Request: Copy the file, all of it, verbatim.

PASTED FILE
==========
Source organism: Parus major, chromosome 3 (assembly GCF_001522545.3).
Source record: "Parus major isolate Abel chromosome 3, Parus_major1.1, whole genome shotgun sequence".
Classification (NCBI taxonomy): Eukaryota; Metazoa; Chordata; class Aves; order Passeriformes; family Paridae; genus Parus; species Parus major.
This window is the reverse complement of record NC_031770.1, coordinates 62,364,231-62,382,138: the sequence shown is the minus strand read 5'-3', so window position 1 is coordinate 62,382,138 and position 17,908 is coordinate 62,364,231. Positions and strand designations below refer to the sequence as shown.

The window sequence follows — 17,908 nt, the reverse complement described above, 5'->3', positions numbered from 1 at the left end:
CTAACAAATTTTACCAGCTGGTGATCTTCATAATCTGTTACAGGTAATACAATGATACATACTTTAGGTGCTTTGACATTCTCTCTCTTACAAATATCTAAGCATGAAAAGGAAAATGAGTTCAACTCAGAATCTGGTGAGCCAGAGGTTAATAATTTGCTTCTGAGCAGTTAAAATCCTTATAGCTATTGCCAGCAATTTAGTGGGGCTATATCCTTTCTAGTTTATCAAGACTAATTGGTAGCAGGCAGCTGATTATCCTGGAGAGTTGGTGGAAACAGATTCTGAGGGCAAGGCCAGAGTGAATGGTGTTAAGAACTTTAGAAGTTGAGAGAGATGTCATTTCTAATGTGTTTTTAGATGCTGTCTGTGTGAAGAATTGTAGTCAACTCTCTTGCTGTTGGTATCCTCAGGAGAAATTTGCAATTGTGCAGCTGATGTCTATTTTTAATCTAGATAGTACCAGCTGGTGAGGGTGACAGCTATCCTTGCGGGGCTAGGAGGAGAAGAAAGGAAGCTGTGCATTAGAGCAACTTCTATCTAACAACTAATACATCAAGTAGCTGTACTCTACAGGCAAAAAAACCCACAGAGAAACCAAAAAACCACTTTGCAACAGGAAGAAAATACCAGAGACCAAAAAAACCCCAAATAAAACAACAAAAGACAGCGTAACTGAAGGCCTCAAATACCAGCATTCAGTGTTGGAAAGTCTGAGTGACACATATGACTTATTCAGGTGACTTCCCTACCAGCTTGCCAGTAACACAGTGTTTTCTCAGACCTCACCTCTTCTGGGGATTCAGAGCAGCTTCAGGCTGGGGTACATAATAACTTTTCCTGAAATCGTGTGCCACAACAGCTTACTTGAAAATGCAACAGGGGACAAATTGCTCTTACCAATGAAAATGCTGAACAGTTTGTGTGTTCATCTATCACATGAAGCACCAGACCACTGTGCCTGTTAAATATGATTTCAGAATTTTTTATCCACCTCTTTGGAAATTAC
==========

Source organism: Parus major, chromosome 3 (assembly GCF_001522545.3).
Source record: "Parus major isolate Abel chromosome 3, Parus_major1.1, whole genome shotgun sequence".
Classification (NCBI taxonomy): Eukaryota; Metazoa; Chordata; class Aves; order Passeriformes; family Paridae; genus Parus; species Parus major.
This window is the reverse complement of record NC_031770.1, coordinates 62,364,231-62,382,138: the sequence shown is the minus strand read 5'-3', so window position 1 is coordinate 62,382,138 and position 17,908 is coordinate 62,364,231. Positions and strand designations below refer to the sequence as shown.

The window sequence follows — 17,908 nt, the reverse complement described above, 5'->3', positions numbered from 1 at the left end:
CTAACAAATTTTACCAGCTGGTGATCTTCATAATCTGTTACAGGTAATACAATGATACATACTTTAGGTGCTTTGACATTCTCTCTCTTACAAATATCTAAGCATGAAAAGGAAAATGAGTTCAACTCAGAATCTGGTGAGCCAGAGGTTAATAATTTGCTTCTGAGCAGTTAAAATCCTTATAGCTATTGCCAGCAATTTAGTGGGGCTATATCCTTTCTAGTTTATCAAGACTAATTGGTAGCAGGCAGCTGATTATCCTGGAGAGTTGGTGGAAACAGATTCTGAGGGCAAGGCCAGAGTGAATGGTGTTAAGAACTTTAGAAGTTGAGAGAGATGTCATTTCTAATGTGTTTTTAGATGCTGTCTGTGTGAAGAATTGTAGTCAACTCTCTTGCTGTTGGTATCCTCAGGAGAAATTTGCAATTGTGCAGCTGATGTCTATTTTTAATCTAGATAGTACCAGCTGGTGAGGGTGACAGCTATCCTTGCGGGGCTAGGAGGAGAAGAAAGGAAGCTGTGCATTAGAGCAACTTCTATCTAACAACTAATACATCAAGTAGCTGTACTCTACAGGCAAAAAAACCCACAGAGAAACCAAAAAACCACTTTGCAACAGGAAGAAAATACCAGAGACCAAAAAAACCCCAAATAAAACAACAAAAGACAGCGTAACTGAAGGCCTCAAATACCAGCATTCAGTGTTGGAAAGTCTGAGTGACACATATGACTTATTCAGGTGACTTCCCTACCAGCTTGCCAGTAACACAGTGTTTTCTCAGACCTCACCTCTTCTGGGGATTCAGAGCAGCTTCAGGCTGGGGTACATAATAACTTTTCCTGAAATCGTGTGCCACAACAGCTTACTTGAAAATGCAACAGGGGACAAATTGCTCTTACCAATGAAAATGCTGAACAGTTTGTGTGTTCATCTATCACATGAAGCACCAGACCACTGTGCCTGTTAAATATGATTTCAGAATTTTTTATCCACCTCTTTGGAAATTAC